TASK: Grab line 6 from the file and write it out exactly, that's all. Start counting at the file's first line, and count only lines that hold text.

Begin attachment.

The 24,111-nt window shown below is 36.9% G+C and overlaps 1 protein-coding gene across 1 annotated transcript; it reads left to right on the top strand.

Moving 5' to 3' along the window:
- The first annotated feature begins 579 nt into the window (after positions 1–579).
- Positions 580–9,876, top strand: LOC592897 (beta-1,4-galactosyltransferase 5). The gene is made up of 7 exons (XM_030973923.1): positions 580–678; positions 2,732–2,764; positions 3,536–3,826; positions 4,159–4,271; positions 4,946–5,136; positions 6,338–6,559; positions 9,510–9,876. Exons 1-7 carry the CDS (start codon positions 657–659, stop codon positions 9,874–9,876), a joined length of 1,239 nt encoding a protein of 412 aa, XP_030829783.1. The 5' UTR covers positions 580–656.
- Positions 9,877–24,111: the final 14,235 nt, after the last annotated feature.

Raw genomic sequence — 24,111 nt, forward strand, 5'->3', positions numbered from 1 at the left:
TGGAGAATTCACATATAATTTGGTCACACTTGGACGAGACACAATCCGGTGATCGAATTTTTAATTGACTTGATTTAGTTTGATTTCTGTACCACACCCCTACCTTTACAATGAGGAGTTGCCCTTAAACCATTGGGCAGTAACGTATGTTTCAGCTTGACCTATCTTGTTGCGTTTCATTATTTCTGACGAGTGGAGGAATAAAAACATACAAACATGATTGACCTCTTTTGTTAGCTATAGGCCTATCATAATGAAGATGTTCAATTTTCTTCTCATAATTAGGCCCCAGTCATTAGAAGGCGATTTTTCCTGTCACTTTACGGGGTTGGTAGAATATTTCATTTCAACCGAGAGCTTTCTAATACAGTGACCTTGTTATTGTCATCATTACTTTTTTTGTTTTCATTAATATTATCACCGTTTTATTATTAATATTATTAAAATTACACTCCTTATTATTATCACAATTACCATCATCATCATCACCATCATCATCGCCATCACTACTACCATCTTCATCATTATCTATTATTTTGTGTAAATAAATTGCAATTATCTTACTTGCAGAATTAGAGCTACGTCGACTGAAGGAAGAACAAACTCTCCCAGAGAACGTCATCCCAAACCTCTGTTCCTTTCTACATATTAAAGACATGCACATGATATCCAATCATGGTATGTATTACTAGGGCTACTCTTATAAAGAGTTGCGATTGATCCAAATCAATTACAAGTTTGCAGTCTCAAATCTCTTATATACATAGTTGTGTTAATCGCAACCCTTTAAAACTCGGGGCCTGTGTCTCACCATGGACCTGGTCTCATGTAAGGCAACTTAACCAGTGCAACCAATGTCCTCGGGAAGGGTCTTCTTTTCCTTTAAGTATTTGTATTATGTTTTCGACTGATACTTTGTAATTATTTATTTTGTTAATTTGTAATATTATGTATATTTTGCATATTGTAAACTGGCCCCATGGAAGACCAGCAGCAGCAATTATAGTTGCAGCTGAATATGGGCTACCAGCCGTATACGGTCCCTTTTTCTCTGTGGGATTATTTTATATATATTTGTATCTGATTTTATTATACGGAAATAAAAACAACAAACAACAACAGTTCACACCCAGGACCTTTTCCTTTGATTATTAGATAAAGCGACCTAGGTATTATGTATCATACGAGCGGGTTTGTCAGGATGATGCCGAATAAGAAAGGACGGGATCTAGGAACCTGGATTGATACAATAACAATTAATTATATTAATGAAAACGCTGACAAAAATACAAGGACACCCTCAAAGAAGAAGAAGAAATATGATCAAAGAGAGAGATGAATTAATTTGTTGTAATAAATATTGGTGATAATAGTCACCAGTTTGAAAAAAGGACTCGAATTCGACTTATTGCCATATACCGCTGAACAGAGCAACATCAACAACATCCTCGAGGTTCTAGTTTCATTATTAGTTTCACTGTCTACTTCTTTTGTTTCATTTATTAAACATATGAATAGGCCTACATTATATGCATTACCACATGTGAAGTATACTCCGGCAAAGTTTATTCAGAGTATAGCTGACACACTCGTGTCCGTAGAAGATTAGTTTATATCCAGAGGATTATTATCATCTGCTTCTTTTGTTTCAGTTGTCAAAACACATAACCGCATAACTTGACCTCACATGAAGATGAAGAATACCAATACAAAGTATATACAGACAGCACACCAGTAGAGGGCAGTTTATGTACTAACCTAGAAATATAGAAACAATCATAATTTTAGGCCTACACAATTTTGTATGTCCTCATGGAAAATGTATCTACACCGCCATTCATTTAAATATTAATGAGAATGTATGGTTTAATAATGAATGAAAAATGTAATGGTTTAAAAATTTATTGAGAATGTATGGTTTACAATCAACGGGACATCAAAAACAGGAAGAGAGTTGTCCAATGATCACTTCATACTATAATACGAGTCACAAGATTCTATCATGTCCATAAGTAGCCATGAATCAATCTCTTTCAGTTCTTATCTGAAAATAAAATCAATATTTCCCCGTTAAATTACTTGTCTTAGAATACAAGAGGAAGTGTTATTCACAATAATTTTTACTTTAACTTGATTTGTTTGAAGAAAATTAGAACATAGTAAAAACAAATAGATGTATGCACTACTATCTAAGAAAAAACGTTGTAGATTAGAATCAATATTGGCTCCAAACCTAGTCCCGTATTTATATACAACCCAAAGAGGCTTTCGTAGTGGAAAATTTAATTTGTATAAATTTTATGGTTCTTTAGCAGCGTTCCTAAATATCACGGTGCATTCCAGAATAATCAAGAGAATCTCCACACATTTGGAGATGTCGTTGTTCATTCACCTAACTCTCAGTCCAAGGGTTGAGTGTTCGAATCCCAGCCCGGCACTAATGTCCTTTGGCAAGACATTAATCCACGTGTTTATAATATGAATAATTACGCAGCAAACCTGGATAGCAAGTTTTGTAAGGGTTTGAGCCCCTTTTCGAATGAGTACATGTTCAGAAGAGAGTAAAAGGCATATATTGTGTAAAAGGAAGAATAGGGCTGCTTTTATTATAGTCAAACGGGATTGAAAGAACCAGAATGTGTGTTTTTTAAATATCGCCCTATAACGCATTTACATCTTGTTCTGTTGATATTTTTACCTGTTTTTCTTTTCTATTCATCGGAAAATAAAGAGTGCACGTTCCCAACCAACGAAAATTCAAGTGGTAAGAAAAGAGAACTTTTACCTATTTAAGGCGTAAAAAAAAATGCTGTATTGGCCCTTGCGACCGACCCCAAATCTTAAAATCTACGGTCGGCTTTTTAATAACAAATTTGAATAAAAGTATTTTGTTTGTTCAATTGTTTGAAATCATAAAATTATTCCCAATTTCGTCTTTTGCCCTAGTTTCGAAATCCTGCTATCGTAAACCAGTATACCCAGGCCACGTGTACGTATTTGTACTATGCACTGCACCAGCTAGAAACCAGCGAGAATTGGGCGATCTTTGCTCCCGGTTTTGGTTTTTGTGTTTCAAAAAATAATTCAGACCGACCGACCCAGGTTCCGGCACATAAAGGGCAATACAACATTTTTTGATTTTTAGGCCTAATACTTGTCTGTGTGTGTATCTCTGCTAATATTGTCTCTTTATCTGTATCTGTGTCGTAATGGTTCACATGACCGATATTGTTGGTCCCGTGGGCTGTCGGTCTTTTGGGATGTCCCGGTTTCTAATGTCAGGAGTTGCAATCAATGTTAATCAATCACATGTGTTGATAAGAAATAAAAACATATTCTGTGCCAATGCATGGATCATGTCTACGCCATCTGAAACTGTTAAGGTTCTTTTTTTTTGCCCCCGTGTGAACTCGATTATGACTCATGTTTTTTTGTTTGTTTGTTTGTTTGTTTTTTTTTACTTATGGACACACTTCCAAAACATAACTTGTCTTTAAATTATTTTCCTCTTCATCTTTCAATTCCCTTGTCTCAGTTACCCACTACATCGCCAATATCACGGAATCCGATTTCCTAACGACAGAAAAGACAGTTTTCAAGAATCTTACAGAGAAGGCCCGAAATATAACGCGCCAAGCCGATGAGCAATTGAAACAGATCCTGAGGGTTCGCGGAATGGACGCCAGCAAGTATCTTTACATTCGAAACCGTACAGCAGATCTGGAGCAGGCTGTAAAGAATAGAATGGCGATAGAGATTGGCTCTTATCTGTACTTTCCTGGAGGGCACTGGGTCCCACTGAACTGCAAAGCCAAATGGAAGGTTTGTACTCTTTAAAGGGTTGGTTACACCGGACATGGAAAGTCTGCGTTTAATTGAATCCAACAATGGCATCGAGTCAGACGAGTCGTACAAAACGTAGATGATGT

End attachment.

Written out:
Raw genomic sequence — 24,111 nt, forward strand, 5'->3', positions numbered from 1 at the left: